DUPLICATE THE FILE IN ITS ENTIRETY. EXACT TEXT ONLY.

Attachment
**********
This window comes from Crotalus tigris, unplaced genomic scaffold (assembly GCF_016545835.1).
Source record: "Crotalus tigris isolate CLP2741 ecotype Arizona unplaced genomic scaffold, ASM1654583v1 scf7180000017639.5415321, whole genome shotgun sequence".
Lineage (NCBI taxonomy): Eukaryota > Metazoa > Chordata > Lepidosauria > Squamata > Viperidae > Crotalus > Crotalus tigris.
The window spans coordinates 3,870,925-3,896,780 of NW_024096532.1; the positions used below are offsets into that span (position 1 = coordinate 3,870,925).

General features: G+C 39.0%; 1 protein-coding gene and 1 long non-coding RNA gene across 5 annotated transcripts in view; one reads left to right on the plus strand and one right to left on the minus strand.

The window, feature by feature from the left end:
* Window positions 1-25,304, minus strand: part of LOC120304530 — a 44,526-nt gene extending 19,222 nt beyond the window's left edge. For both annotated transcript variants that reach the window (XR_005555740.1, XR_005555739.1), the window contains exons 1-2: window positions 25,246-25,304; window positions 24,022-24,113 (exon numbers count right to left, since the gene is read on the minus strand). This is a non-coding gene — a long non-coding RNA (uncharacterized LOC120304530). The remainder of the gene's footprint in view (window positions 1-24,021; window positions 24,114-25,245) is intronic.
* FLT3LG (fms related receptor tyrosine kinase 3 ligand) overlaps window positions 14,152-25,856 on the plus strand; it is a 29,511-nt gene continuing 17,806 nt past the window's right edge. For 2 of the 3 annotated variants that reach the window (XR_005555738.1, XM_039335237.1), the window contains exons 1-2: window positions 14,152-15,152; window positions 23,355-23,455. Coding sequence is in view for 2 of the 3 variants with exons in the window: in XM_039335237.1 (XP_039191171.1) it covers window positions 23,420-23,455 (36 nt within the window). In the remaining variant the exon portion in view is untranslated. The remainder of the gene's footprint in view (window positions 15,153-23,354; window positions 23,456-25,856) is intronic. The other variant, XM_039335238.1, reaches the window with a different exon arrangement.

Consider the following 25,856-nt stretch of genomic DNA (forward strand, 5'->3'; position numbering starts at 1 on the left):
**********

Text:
This window comes from Crotalus tigris, unplaced genomic scaffold (assembly GCF_016545835.1).
Source record: "Crotalus tigris isolate CLP2741 ecotype Arizona unplaced genomic scaffold, ASM1654583v1 scf7180000017639.5415321, whole genome shotgun sequence".
Lineage (NCBI taxonomy): Eukaryota > Metazoa > Chordata > Lepidosauria > Squamata > Viperidae > Crotalus > Crotalus tigris.
The window spans coordinates 3,870,925-3,896,780 of NW_024096532.1; the positions used below are offsets into that span (position 1 = coordinate 3,870,925).

General features: G+C 39.0%; 1 protein-coding gene and 1 long non-coding RNA gene across 5 annotated transcripts in view; one reads left to right on the plus strand and one right to left on the minus strand.

The window, feature by feature from the left end:
* Window positions 1-25,304, minus strand: part of LOC120304530 — a 44,526-nt gene extending 19,222 nt beyond the window's left edge. For both annotated transcript variants that reach the window (XR_005555740.1, XR_005555739.1), the window contains exons 1-2: window positions 25,246-25,304; window positions 24,022-24,113 (exon numbers count right to left, since the gene is read on the minus strand). This is a non-coding gene — a long non-coding RNA (uncharacterized LOC120304530). The remainder of the gene's footprint in view (window positions 1-24,021; window positions 24,114-25,245) is intronic.
* FLT3LG (fms related receptor tyrosine kinase 3 ligand) overlaps window positions 14,152-25,856 on the plus strand; it is a 29,511-nt gene continuing 17,806 nt past the window's right edge. For 2 of the 3 annotated variants that reach the window (XR_005555738.1, XM_039335237.1), the window contains exons 1-2: window positions 14,152-15,152; window positions 23,355-23,455. Coding sequence is in view for 2 of the 3 variants with exons in the window: in XM_039335237.1 (XP_039191171.1) it covers window positions 23,420-23,455 (36 nt within the window). In the remaining variant the exon portion in view is untranslated. The remainder of the gene's footprint in view (window positions 15,153-23,354; window positions 23,456-25,856) is intronic. The other variant, XM_039335238.1, reaches the window with a different exon arrangement.

Consider the following 25,856-nt stretch of genomic DNA (forward strand, 5'->3'; position numbering starts at 1 on the left):